Opening and leaving a private-sector job takes a second.

The latest job openings and labor turnover survey from the Bureau of Labor Statistics show that the total number of job openings in the economy fell to 11.254 million in May, down from 11.681 million in April and a record-high 11.855 million in March. The number of vacancies in the private sector fell to 10.212 million in May, from 10.627 million in April and to a record-high 10.812 million in March (see first chart).

Dividing the total job opening rate by the sum of jobs and job openings, it fell from 7.2 percent in April to 6.9 percent in May, while the private-sector job opening rate fell to 7.3 percent from 7.6 percent in the previous month (see chart first). May results for the private sector are the lowest since November 2021.

The three industrial divisions still have more than 2.0 million open each: education and healthcare (2.166 million), trade, transportation, and utilities (2.016 million), and professional and business services (2.002 million). Retirement and hospitality (1.570 million) above 1 million. The highest opening rates were leisure and hospitality (9.1 percent), professional and business services (8.3 percent), education and healthcare (8.2 percent), transportation, and utilities, trade (6.6 percent), and manufacturing (6.0 percent) and all pre -Lockdown-recession is above the pre-sector maximum of 5.1 percent.

The number of private-sector dropouts fell to 4.270 million in May from 4.327 million in April (see chart 2). Trade, transportation, and utilities led by 923,000 sacrifices, leisure and hospitality with 857,000 sacrifices and professional and business services including 754,000.

The total resignation rate fell to 2.8 percent for the month, down from 2.9 percent the previous month, while the private-sector discount rate fell to 3.1 percent from 3.2 percent in April. The current private-sector dropout rate is the lowest since October 2021 and 0.3 percentage points below the record high of 3.4 percent in November 2021 (see Chart 3).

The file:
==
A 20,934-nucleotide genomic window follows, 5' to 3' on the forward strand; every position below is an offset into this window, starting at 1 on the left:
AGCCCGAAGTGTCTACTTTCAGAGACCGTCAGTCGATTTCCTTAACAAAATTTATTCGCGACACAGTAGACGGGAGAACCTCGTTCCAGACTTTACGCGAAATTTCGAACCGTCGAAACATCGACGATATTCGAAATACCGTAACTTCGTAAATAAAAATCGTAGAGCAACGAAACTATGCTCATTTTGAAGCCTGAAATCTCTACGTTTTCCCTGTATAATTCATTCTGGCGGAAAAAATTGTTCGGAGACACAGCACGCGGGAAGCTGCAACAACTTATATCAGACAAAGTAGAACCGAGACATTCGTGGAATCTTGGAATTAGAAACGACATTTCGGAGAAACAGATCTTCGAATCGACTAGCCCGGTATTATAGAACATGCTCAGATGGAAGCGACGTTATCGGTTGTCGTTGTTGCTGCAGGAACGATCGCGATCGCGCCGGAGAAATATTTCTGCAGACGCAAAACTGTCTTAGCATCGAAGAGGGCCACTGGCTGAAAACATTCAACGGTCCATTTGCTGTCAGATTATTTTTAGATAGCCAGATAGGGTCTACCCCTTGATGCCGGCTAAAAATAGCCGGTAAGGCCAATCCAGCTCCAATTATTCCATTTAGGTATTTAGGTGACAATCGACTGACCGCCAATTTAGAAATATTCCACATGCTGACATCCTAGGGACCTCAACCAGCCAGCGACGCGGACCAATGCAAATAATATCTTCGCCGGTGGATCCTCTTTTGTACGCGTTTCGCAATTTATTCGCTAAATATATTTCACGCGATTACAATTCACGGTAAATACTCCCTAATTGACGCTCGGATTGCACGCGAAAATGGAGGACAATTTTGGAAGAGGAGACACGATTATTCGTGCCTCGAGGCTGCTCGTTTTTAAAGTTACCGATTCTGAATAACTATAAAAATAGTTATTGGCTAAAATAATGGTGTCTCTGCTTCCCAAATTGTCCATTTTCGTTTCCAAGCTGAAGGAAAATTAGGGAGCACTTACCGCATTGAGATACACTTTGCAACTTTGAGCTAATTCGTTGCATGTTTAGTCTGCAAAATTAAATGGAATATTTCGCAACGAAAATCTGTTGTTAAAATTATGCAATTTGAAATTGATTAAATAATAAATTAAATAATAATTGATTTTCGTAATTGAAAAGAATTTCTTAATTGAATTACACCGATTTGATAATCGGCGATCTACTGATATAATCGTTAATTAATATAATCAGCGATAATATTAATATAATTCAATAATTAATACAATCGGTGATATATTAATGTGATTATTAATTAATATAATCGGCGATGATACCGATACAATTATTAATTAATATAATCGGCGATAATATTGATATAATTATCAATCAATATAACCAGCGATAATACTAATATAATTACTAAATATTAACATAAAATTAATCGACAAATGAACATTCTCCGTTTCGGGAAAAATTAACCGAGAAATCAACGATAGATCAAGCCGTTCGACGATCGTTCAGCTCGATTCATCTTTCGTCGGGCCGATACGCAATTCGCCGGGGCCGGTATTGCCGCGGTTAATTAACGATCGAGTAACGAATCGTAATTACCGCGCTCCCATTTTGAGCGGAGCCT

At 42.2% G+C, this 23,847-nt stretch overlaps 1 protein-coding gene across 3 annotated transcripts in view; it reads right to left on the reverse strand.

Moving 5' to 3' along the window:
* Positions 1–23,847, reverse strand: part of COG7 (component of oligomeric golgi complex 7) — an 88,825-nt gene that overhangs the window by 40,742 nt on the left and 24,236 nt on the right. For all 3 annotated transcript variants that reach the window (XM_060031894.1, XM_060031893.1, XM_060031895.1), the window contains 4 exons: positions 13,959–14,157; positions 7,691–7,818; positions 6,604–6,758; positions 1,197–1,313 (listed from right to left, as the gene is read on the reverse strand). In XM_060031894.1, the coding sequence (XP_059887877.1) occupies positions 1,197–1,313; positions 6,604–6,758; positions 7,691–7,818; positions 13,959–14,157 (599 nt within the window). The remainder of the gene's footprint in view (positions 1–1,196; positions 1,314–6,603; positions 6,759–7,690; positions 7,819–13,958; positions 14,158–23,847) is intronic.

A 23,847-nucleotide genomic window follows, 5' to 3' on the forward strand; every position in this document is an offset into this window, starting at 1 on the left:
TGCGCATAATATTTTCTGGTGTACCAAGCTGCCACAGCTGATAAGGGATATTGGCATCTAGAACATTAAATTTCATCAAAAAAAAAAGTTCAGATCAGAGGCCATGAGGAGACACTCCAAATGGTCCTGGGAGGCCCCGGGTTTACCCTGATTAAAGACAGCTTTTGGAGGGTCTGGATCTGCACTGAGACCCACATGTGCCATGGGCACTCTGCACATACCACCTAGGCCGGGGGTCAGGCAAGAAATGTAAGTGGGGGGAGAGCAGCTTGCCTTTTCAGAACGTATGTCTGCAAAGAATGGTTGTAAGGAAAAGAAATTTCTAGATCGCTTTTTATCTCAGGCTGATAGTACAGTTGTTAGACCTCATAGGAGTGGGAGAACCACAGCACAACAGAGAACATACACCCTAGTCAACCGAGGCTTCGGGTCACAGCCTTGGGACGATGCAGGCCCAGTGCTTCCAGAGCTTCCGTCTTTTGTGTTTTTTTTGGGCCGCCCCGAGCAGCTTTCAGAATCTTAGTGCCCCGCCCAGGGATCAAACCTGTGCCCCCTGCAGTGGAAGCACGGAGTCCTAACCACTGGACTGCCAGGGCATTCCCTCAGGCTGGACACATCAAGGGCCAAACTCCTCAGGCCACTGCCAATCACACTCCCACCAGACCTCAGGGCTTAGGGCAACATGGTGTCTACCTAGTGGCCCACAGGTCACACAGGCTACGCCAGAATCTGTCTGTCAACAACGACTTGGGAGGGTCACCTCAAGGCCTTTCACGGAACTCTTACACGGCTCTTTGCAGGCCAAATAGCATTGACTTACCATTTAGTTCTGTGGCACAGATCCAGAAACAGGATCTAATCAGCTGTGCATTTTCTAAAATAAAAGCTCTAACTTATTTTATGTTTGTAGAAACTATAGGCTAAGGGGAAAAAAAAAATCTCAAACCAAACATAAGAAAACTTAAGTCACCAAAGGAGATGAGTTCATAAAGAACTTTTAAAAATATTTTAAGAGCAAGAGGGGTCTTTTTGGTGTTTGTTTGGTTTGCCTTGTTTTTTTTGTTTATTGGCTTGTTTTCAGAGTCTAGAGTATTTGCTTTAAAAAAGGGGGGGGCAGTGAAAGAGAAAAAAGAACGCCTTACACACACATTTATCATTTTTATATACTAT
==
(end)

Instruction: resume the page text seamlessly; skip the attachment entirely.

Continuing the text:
Leaving rates among private-sector industry groups are still predominant in leisure and hospitality at 5.5 percent, well ahead of number two, professional and business services, at number 3.4 percent and number three, trade transport, and utilities, with a 3.2 percent discount.

The number of job seekers (unemployed and those who are not in the workforce but want jobs) rose slightly to 1.034 in May from a record low of 0.957 in April. Before the lockdown recession, October 2019 had a low of 1.409 (see third chart).

Today’s job opening data shows that the labor market is quite tight, although a little less tight than a few months ago. The signs of economic recession have begun to accumulate. Caution is inevitable.

Robert Hughes

Bob Hughes

Robert Hughes joined AIER in 2013 for more than 25 years researching economic and financial markets on Wall Street. Bob was previously head of Brown Brothers Harriman’s Global Equity Strategy, where he developed an equity investment strategy combining top-down macro analysis with bottom-up fundamentals.

Prior to BBH, Bob was a senior equity strategist at State Street Global Markets, a senior economic strategist at Prudential Equity Group, and a senior economist at Citicorp Investment Services and a financial markets analyst. Bob holds an MA in Economics from Fordham University and a BS in Business from Lehigh University.

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